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Our increasing obsession with flying, and hating every second of it

Peter Shawn Taylor: If flying is such a complaint-ridden, exhausting nightmare, why is the rate of air travel heading relentlessly skywards?
Holidaymakers crowd the arrival lobby at Narita airport near Tokyo on Jan. 3, 2018 at the end of their New Year’s break. (Kyodo) ==Kyodo (Photo by Kyodo News via Getty Images)

Air travel, U.S. president John F. Kennedy said in 1963, “has become one of the great forces for peace and understanding in our time.” Today, peace and understanding aren’t typically the first things that come to mind when flying coach.

More likely are visions of endless line-ups, ever-changing security rules, viral videos of passengers being dragged screaming off planes, cramped seats, lost luggage, flight delays, broken video screens, extra fees for baggage, extra fees for food, extra fees for seat selection and extra fees for whatever airlines manage to conjure up next. And by all accounts it’s getting worse. Complaints to the Canadian Transportation Agency about air travel have risen by an incredible 900 per cent since 2012.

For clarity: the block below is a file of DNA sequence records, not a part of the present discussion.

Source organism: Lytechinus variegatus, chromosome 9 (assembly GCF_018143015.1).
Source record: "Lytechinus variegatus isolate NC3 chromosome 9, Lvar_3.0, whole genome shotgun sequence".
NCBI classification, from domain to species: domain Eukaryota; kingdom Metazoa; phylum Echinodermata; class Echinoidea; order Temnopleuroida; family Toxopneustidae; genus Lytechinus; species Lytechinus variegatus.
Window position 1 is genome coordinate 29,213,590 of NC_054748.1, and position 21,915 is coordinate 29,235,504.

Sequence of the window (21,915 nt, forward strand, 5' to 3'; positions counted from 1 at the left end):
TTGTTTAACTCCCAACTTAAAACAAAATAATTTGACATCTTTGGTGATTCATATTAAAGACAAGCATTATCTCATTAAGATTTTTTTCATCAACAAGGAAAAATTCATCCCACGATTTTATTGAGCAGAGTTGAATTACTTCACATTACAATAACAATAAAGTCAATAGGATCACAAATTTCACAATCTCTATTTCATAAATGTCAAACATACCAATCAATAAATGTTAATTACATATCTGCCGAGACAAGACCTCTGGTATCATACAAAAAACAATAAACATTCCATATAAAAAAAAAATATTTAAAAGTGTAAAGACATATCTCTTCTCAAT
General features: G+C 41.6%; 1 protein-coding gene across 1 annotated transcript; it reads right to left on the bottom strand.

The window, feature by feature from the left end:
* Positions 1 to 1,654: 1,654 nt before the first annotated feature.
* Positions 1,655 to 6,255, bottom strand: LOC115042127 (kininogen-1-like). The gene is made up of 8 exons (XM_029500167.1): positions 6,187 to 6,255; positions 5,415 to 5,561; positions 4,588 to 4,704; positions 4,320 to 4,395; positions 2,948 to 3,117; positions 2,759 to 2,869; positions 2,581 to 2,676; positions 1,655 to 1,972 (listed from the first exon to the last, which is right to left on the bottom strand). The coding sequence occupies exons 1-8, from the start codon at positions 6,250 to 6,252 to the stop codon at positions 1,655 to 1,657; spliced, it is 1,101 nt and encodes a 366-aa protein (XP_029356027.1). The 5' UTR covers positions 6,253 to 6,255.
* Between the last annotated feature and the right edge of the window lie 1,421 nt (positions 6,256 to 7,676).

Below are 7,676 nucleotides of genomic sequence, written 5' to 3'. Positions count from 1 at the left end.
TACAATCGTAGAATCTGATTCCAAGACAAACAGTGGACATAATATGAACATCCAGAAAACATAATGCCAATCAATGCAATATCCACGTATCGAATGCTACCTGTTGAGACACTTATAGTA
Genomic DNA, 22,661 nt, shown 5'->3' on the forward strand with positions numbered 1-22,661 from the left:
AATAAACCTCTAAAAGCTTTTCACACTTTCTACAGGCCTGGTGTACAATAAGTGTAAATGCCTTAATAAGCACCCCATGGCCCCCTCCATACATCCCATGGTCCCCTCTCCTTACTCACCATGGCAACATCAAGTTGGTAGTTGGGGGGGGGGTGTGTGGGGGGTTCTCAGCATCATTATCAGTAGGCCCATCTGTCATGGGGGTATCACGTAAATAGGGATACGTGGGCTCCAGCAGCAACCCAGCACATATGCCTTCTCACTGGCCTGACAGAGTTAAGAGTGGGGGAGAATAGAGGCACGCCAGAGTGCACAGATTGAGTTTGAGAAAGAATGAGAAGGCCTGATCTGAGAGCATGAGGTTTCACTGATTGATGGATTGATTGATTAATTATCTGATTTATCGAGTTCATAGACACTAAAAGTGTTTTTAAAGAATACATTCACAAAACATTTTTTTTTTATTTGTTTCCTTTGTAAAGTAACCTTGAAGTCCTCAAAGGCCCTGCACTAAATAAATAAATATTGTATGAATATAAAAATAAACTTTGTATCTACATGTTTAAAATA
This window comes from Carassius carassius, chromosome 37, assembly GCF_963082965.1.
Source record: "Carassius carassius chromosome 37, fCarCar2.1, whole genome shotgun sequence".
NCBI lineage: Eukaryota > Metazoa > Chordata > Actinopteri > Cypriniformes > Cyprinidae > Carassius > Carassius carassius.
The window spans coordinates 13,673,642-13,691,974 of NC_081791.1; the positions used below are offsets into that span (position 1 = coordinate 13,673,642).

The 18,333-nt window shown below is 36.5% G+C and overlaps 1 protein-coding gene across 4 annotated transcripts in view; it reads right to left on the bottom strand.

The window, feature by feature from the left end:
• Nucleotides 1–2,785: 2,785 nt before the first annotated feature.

Peace and understanding? Not these days.

But then again, if air travel is such a complaint-ridden, time-wasting, wallet-busting nightmare, how come we can’t seem to get enough of it?

In 2017 the world’s travellers took more flights than ever before. According to the Montreal-based International Civil Aviation Organization (ICAO), the United Nations agency responsible for overseeing the global air industry, 4.1 billion people flew on 37 million scheduled flights. That’s up over seven per cent from 2016, which also set a record for air passengers and departures. Plus, over a third of the world’s freight by value now moves by air, up nine per cent from last year. Compared to world GDP growth of 2.7 per cent last year, demand for air travel  far outpaces economic performance.